Berlin and Algiers have in place a mutual agreement governing expulsions of their citizens, “but we have to ensure that it works properly,” said Merkel at a press conference with visiting Algerian Prime Minister Abdelmalek Sellal.
German authorities have been calling for greater efficiency in deportation procedures, and the issue has gained urgency given the rising numbers of Algerians arriving in recent months with thousands of migrants seeking asylum.
Earlier this month, Interior Minister Thomas de Maiziere had pointed to an increasing number of arrivals from Morocco and Algeria in December, describing it as a worrying trend.
Migrants from North Africa have also came under the spotlight following a rash of violence against women during New Year’s festivities in Cologne.
German federal police have said nine Algerians figured among 32 suspects they have identified who allegedly participated in the rampage.
Sellal however sounded a note of caution, saying before any deportations, “we have to ensure that they really are Algerians”.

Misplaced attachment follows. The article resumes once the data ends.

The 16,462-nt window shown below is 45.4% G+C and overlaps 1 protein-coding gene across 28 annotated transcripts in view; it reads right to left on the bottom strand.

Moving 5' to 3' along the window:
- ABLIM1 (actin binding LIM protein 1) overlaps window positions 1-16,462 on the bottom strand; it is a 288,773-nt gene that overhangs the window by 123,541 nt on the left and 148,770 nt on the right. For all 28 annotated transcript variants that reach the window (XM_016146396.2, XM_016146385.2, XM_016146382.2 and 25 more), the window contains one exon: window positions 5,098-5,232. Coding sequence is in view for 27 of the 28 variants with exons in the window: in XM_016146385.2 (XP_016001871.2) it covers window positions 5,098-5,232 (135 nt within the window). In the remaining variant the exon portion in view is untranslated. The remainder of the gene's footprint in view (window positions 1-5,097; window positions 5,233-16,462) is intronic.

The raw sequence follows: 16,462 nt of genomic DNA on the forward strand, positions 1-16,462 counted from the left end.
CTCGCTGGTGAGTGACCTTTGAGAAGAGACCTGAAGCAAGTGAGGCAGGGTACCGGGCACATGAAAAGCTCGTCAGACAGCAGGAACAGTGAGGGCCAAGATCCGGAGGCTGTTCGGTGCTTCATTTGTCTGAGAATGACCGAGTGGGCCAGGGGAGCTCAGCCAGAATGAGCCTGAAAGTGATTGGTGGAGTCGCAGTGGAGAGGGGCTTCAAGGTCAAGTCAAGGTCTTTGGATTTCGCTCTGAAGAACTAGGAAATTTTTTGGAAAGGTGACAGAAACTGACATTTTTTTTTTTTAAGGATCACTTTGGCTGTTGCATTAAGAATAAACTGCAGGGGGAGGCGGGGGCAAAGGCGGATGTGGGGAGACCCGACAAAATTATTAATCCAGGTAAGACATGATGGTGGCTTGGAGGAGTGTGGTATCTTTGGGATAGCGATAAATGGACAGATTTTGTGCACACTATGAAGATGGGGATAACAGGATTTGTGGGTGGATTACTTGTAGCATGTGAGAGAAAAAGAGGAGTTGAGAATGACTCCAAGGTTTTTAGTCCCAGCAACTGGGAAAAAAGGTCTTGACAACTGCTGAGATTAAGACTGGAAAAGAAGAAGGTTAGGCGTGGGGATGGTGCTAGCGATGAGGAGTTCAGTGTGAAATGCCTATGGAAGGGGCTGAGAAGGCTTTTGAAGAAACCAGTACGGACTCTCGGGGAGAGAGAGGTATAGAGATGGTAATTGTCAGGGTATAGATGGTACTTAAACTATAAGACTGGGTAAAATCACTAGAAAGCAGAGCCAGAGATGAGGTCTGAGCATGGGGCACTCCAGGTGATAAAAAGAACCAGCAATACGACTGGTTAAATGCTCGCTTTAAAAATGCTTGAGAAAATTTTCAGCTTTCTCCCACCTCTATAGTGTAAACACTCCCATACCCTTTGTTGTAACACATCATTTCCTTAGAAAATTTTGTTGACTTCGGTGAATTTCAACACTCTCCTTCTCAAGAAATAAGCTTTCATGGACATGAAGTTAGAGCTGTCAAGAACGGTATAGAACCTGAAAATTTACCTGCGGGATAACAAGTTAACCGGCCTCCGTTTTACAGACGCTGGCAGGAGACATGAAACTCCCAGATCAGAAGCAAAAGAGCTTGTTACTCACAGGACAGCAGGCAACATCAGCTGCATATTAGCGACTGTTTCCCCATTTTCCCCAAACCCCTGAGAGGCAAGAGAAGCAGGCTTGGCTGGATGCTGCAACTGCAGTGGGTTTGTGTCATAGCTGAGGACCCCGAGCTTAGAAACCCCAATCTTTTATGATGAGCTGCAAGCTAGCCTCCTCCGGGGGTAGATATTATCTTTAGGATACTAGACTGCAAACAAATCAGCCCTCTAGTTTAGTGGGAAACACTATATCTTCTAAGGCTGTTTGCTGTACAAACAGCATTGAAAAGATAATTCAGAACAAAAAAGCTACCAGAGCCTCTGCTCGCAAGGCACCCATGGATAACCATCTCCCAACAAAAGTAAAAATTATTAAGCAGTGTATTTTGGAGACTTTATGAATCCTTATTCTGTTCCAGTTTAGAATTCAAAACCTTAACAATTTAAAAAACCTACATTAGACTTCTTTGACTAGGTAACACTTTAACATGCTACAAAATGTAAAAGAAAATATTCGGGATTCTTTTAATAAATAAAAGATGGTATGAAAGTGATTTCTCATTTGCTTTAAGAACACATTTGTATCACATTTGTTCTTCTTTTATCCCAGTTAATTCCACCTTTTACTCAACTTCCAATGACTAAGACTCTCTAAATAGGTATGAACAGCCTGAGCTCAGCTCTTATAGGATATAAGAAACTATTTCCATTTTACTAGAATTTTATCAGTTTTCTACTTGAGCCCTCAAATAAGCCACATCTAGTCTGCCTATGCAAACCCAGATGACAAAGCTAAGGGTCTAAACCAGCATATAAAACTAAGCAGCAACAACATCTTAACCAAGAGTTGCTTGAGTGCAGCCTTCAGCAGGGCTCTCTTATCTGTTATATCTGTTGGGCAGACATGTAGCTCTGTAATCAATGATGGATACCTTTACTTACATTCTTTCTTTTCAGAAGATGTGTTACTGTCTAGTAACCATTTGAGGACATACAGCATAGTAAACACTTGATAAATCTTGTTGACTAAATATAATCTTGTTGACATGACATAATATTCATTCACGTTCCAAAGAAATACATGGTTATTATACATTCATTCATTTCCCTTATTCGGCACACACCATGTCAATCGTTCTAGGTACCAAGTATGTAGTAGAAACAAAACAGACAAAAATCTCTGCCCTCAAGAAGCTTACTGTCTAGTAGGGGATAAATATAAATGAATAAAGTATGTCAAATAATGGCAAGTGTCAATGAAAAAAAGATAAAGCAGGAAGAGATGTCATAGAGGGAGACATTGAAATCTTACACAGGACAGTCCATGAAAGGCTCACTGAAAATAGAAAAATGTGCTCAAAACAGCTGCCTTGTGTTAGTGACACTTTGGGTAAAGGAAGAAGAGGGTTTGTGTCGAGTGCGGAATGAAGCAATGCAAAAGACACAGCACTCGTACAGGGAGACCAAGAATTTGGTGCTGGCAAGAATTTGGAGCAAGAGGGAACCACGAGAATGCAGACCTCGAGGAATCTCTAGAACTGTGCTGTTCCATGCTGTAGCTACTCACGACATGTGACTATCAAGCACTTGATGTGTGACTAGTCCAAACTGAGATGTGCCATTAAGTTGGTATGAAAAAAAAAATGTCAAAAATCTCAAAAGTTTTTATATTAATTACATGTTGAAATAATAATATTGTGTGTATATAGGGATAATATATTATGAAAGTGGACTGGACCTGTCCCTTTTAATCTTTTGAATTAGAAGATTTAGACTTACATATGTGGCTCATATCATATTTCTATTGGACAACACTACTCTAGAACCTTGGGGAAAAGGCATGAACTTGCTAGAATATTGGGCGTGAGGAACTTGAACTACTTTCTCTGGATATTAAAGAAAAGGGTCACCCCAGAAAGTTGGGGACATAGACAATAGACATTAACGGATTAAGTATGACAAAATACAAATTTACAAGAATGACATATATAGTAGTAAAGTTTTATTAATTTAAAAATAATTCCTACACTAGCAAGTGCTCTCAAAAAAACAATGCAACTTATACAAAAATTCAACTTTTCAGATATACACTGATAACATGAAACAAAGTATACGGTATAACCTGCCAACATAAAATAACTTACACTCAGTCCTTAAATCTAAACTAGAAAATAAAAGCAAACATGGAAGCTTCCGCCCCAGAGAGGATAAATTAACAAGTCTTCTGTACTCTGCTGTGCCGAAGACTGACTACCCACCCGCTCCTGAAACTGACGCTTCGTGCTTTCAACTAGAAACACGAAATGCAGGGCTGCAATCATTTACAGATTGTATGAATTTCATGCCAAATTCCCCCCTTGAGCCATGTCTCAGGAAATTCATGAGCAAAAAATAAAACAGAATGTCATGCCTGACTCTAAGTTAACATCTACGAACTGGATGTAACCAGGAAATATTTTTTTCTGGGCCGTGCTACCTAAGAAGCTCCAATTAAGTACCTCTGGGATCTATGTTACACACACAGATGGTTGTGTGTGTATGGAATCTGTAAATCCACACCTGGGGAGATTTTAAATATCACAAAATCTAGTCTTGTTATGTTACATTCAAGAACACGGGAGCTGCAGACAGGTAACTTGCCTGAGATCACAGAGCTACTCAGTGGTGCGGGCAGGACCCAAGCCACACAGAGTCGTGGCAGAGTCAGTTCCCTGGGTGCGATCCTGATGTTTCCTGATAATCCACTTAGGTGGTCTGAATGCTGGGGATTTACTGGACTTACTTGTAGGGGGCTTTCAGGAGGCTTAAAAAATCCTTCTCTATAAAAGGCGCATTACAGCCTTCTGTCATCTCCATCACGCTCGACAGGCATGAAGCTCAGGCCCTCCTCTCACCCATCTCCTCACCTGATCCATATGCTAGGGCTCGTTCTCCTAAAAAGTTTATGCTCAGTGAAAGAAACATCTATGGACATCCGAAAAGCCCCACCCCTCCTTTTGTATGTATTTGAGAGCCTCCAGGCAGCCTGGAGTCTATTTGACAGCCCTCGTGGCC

If Algerians were indeed among those guilty of participating in the mob violence in Cologne, then “I can assure you that for us, Algeria, as a country and as a people, that is unacceptable,” he said.
Berlin is mulling whether to classify Algeria and Morocco as safe countries of origin — a category which would mean its citizens were unlikely to qualify for asylum.
Merkel said Friday that no such decision had yet been taken on the issue, but that citizens of both nations stood less chance of winning asylum in Germany than those from war-torn countries like Syria and Iraq.
Cracking down on criminals
In the wake of the Cologne violence, Merkel’s ruling coalition has also agreed on a deal to make it easier to expel convicted migrants.
The deal, announced by de Maiziere and Justice Minister Heiko Maas, came after Merkel said she backed changes to the law to ensure that criminal migrants are kicked out of the country.
There are two forms of expulsion procedures in Germany.
In the first, migrants are forcibly returned if convicted of a jail term of three years, but only if they do not face any risk to their lives in their countries of origin.
In the second, migrants can have their residency revoked if convicted of a year’s jail term, and are therefore required to leave Germany, failing which, they would be forcibly removed.
The coalition deal relates to the second procedure although it must be put to parliament before becoming law.